SERJEANT, Robert Malachy (R.M.)

2020 Distinguished Alumnus


Certificate of Competency in Assaying

Graduation year


Robert Malachy Serjeant was one of Ballarat’s most successful mine operators and key public figures. Born in Cornwall in 1828 he arrived in Port Adelaide with his family in 1849 seeking his fortune and gained experience in the copper mines. Once gold was discovered in Victoria, Serjeant made his way to Forest Creek near Castlemaine where he and his partner were the first party to sink through the basalt in search of a deep lead.

In 1854 Serjeant moved to Ballarat to work as a miner and in 1855 was part of a group that discovered a 500-ounce nugget. With his share of the sale (around five year’s wages) he set himself up with the latest mining equipment including the first cast-iron puddling machine and iron sluice in Ballarat, as well as beginning a lifelong interest in the share market, and encouraging and supporting projects which encouraged employment in the depressed Ballarat mining industry of the time including the creation of a woollen mill which employed over 100 people. Around this time Serjeant became involved in politics. The first election for Parliament Representatives for Ballarat was in 1855. Robert stood for election for the first time in 1859, representing Ballarat West. He was also elected to represent Ballarat West in 1874 and 1880. In 1861 he gave up his parliamentary seat and turned to mine managing. In 1868 he became manager of Ballarat’s largest and richest gold mine, the Band of Hope and Albion Consols, a position he held until his retirement 30 years later when the company amalgamated with the Sir Henry Loch Mine.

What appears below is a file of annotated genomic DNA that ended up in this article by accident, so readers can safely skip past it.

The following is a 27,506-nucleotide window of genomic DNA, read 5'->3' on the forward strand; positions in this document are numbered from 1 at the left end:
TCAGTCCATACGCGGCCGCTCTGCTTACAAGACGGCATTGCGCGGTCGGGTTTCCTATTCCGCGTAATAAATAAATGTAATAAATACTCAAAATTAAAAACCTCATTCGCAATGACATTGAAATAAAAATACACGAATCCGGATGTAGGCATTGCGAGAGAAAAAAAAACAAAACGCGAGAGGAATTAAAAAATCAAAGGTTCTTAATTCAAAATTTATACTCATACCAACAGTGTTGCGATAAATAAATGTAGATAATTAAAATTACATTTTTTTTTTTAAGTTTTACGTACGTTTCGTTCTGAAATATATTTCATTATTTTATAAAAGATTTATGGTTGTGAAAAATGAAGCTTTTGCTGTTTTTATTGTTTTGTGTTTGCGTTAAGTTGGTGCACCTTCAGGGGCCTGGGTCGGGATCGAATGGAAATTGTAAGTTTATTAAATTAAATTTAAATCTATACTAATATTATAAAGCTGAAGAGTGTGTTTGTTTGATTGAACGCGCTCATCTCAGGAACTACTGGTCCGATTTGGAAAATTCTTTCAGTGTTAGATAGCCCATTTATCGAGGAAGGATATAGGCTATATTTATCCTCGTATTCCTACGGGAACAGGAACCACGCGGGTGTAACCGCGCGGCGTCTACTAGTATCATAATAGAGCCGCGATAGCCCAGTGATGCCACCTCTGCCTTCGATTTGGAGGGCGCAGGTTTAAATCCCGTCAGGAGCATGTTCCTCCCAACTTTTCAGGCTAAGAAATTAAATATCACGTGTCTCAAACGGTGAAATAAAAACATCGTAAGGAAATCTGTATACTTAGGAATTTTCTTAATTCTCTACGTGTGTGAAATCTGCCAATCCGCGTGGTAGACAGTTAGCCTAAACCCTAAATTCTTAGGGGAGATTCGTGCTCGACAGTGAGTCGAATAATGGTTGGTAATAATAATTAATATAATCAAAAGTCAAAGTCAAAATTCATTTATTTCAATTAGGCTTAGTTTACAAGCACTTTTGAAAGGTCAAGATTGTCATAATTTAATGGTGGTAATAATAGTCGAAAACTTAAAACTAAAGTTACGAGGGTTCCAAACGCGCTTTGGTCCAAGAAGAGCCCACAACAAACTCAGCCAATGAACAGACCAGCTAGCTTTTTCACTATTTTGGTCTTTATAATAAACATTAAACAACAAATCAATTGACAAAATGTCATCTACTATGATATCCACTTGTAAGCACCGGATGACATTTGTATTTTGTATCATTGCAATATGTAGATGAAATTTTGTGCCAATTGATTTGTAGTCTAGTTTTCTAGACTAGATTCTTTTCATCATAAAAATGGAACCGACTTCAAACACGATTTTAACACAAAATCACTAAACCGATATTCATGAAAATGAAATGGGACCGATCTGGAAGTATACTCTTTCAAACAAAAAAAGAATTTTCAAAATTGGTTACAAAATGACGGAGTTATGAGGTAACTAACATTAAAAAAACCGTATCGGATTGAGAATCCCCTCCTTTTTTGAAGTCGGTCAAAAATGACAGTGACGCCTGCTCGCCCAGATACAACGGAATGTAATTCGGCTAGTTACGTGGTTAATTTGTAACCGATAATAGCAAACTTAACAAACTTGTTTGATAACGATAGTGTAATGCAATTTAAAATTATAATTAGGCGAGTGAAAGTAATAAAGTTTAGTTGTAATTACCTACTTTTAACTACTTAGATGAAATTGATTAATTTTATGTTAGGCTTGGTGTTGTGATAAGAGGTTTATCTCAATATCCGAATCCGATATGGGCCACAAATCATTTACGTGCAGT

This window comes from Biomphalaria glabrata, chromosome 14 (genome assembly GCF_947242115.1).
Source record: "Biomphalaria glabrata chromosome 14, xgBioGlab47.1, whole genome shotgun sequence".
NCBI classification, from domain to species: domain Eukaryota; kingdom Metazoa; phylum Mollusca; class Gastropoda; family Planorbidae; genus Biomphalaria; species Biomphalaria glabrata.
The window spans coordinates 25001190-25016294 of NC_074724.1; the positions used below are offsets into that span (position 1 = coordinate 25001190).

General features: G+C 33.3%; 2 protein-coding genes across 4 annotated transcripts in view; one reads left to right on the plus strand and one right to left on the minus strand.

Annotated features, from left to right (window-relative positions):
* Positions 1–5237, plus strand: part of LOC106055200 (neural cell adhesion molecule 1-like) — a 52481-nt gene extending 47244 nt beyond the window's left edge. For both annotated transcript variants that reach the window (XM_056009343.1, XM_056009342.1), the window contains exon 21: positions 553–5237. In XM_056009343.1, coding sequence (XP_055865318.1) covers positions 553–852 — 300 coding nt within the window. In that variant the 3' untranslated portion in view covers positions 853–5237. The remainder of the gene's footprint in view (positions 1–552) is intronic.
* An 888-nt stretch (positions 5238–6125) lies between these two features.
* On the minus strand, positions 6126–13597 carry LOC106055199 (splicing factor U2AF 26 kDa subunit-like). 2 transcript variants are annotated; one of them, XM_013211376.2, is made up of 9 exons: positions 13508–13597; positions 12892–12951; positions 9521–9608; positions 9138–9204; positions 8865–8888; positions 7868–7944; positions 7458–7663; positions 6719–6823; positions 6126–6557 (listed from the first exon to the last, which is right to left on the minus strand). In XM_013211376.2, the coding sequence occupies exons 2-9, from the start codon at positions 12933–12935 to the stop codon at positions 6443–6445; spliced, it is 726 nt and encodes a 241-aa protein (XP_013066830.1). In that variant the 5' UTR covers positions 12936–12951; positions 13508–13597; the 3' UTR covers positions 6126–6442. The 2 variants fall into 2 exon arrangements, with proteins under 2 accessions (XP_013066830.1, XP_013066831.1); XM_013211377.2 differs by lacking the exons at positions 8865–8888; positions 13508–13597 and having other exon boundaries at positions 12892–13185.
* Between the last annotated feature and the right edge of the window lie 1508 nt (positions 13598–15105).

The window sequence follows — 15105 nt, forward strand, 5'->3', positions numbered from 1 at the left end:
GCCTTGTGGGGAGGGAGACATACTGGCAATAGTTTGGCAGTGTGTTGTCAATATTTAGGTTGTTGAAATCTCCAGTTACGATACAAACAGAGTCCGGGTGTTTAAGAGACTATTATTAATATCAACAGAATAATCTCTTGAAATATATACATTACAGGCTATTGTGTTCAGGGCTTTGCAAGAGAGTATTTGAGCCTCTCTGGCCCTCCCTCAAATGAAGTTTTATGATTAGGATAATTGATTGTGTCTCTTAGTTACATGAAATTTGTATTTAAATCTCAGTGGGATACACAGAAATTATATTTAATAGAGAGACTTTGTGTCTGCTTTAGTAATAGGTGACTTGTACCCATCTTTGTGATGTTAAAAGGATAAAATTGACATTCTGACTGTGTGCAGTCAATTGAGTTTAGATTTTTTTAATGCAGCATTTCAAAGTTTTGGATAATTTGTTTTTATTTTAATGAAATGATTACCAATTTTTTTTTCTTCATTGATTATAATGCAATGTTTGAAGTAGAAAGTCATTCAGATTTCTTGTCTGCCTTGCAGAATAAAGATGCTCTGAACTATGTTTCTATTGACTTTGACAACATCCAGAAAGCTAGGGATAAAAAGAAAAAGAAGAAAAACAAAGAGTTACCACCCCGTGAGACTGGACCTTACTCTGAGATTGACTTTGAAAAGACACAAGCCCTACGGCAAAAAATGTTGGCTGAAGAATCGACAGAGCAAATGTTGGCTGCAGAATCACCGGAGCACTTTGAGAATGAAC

Under Serjeant's stewardship the mine was a leader in mining, technology and the care of its workers, with Serjeant even paying the miners’ wages from his own pocket during hard times. He utilised his experience in geology and chemistry and his pioneering knowledge of deep lead mining to develop new and innovative mining methods for both quartz and deep lead mining. Miraculously he was able to administer simultaneously both deep lead and quartz mining with the Band of Hope yielding approximately 730,000 ounces of gold, paying dividends of over £1,000,000.

Serjeant’s community involvement extended to education and the development of the School of Mines, Ballarat (SMB), the first school of mines in Australia. The inaugural School Council was formed in 1870 with Serjeant as a member of the council. He held a position on the council until retirement in 1889 when he was elected a Life Governor. At the age of 42, Robert enrolled as a student at SMB where he obtained a Certificate of Competency in Assaying (including Metallurgy) in 1875. Serjeant was an active and generous supporter of SMB. As well as being a financial contributor, he lectured and examined in the Principles and Practice of Mining. He was regarded as an authority on alluvial and quartz mining. In 1887 he donated £256 to establish The R M Serjeant Scholarship for research into the treatment of complex auriferous ores. The award went unclaimed, and the fund was converted to the Serjeant scholarship in Mining Engineering which continued for nearly a century.

R M Serjeant was more than just a miner, he was a community man. His awards and distinctions were many. He was a Freemason, associated with the Old Colonist’s Association and the Ballarat Fine Art Gallery, member of the Ballarat Local Court and mining board, and a life member of the Mechanics Institute. He was also a Life Governor of the Ballarat Hospital. Serjeant died in 1902. In 2014 he was inducted into the Australian Prospectors and Miners Hall of Fame for his significant contribution to the mining industry, its communities and environment in Australia.